A contingent of Kansas electric cooperative leaders, the Government Relations team at Kansas Electric Cooperatives, Inc., and I traveled to our nation’s capital in May to engage with our elected officials about key issues important to electric co-ops. The multi-day meetings were coordinated in conjunction with the National Rural Electric Cooperative Association’s 2022 Legislative Conference.
The conference brings together electric co-ops from across the nation to meet with lawmakers and their staffs to discuss pressing legislative issues important to our rural communities.
The Kansas delegation met with Senators Jerry Moran and Roger Marshall, and the staffs of Representatives Sharice Davids, Ron Estes, Jake LaTurner and Tracey Mann. We addressed four key issues:
The Flexible Financing for Rural America Act (H.R. 2244/S. 978) — America’s electric co-ops use financing from the U.S. Department of Agriculture’s Rural Utilities Service (RUS) Electric Loan Program to support the delivery of affordable, reliable electric service. Most of these RUS loans cannot be refinanced to take advantage of current interest rates without paying a penalty. The co-ops believe this solution will allow an electric co-op with typical RUS debt to save millions of dollars over the life of their loans, and as a not-for-profit, member-owned business, the savings can be invested back in the areas the co-op serves in the form of lower electric rates and improved infrastructure.
Federal Infrastructure Funding — In 2021, Congress passed the $1.2 trillion Infrastructure Investment and Jobs Act that contains dozens of programs of interest to electric co-ops. These programs could address some of the most important challenges facing co-ops and the communities they serve as they plan for the future, including broadband, physical and cybersecurity, grid resiliency and modernization, clean energy and electric vehicles.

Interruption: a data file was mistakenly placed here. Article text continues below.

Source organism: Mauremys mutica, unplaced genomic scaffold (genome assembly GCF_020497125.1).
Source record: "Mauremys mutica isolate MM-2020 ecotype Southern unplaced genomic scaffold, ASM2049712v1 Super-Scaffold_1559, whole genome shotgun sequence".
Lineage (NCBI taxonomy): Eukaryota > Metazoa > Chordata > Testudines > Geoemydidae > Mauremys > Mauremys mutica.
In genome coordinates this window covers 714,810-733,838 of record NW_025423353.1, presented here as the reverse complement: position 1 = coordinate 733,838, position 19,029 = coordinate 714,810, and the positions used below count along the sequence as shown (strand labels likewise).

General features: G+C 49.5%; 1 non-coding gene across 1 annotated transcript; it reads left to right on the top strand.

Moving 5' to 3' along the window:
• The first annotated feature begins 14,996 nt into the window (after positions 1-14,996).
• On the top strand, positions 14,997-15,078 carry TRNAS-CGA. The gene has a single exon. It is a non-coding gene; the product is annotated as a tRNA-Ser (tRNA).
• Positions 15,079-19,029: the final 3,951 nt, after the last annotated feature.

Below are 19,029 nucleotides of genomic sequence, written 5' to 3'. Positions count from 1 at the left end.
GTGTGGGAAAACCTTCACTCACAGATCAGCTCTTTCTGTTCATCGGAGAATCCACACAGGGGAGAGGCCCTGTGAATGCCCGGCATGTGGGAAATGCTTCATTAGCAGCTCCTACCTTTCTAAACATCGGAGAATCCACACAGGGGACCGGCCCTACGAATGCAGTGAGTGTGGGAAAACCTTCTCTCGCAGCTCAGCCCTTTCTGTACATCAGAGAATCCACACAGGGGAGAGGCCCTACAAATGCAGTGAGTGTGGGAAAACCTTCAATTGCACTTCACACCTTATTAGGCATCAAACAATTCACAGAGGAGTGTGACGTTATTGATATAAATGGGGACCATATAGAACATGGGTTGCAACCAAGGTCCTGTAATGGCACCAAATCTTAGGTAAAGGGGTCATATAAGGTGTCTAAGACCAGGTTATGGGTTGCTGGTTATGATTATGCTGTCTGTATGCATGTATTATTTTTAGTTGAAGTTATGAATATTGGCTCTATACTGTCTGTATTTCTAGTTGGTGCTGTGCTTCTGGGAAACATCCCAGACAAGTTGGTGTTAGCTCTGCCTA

Comparable Federal Tax Incentives — Electric co-ops are committed to meeting future energy needs, but can be handcuffed by the tax code and costs associated with implementing new technologies. Developing clean energy resources and innovative technologies requires significant capital expense. As not-for-profits electric co-ops pay state and local taxes, but most are exempt from federal income taxes which means they do not have access to the same federal tax incentives as for-profit businesses and are disadvantaged when implementing innovative technologies. We believe electric co-ops should have access to the same incentives as their for-profit industry peers to promote energy innovation while keeping costs affordable for their consumer-members.
Southwestern Power Administration Fund Establishment Act — SWPA is one of four Power Marketing Administrations acting as an agent for the U.S. Department of Energy. During the 2021 Congressional session, Kansas electric co-ops supported an amendment to the Biden Administration’s infrastructure bill to implement a self-financing funding model for SWPA. Kansas Sen. Jerry Moran offered the amendment, which benefits electric co-ops purchasing power from SWPA. Unfortunately, the amendment did not pass. On March 1, 2022, Sen. Moran introduced the amendment language as standalone legislation, S.3719 — the Southwestern Power Administration Fund Establishment Act. The bill has been referred to the Senate Energy and Natural Resources Committee.
Electric cooperative legislative advocacy is important to ensure co-op consumer-members are protected in legislation and regulation. We appreciate the time and willingness of our elected officials to listen to our concerns and work together for the benefit of our rural communities.